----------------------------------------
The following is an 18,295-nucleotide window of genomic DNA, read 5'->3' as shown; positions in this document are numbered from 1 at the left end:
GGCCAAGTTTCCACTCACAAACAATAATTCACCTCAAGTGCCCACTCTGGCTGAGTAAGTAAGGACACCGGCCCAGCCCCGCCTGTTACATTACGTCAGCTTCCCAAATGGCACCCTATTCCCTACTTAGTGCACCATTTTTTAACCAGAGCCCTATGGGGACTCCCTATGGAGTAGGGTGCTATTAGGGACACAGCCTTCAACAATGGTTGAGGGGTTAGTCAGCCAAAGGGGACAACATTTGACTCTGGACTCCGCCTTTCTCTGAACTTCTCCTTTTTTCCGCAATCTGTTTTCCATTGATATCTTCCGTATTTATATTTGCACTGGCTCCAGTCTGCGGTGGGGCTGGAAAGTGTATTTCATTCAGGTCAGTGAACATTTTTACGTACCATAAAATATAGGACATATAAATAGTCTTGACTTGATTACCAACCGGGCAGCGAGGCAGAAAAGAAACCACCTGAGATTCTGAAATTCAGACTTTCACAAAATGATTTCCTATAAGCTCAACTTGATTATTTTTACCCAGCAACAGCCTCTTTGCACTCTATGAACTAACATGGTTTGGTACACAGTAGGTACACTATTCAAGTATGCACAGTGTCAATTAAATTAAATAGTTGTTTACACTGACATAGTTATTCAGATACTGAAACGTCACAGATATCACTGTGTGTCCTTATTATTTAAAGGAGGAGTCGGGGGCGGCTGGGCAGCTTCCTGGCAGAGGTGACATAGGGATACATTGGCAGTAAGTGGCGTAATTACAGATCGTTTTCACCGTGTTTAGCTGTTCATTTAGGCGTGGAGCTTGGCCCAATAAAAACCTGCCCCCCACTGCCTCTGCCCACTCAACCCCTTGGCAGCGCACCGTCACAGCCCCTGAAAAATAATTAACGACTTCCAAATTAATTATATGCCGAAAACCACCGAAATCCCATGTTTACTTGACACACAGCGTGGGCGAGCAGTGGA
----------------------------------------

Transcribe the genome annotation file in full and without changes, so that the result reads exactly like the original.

The following is an 18,295-nucleotide window of genomic DNA, read 5'->3' as shown; positions in this document are numbered from 1 at the left end:
GGCCAAGTTTCCACTCACAAACAATAATTCACCTCAAGTGCCCACTCTGGCTGAGTAAGTAAGGACACCGGCCCAGCCCCGCCTGTTACATTACGTCAGCTTCCCAAATGGCACCCTATTCCCTACTTAGTGCACCATTTTTTAACCAGAGCCCTATGGGGACTCCCTATGGAGTAGGGTGCTATTAGGGACACAGCCTTCAACAATGGTTGAGGGGTTAGTCAGCCAAAGGGGACAACATTTGACTCTGGACTCCGCCTTTCTCTGAACTTCTCCTTTTTTCCGCAATCTGTTTTCCATTGATATCTTCCGTATTTATATTTGCACTGGCTCCAGTCTGCGGTGGGGCTGGAAAGTGTATTTCATTCAGGTCAGTGAACATTTTTACGTACCATAAAATATAGGACATATAAATAGTCTTGACTTGATTACCAACCGGGCAGCGAGGCAGAAAAGAAACCACCTGAGATTCTGAAATTCAGACTTTCACAAAATGATTTCCTATAAGCTCAACTTGATTATTTTTACCCAGCAACAGCCTCTTTGCACTCTATGAACTAACATGGTTTGGTACACAGTAGGTACACTATTCAAGTATGCACAGTGTCAATTAAATTAAATAGTTGTTTACACTGACATAGTTATTCAGATACTGAAACGTCACAGATATCACTGTGTGTCCTTATTATTTAAAGGAGGAGTCGGGGGCGGCTGGGCAGCTTCCTGGCAGAGGTGACATAGGGATACATTGGCAGTAAGTGGCGTAATTACAGATCGTTTTCACCGTGTTTAGCTGTTCATTTAGGCGTGGAGCTTGGCCCAATAAAAACCTGCCCCCCACTGCCTCTGCCCACTCAACCCCTTGGCAGCGCACCGTCACAGCCCCTGAAAAATAATTAACGACTTCCAAATTAATTATATGCCGAAAACCACCGAAATCCCATGTTTACTTGACACACAGCGTGGGCGAGCAGTGGA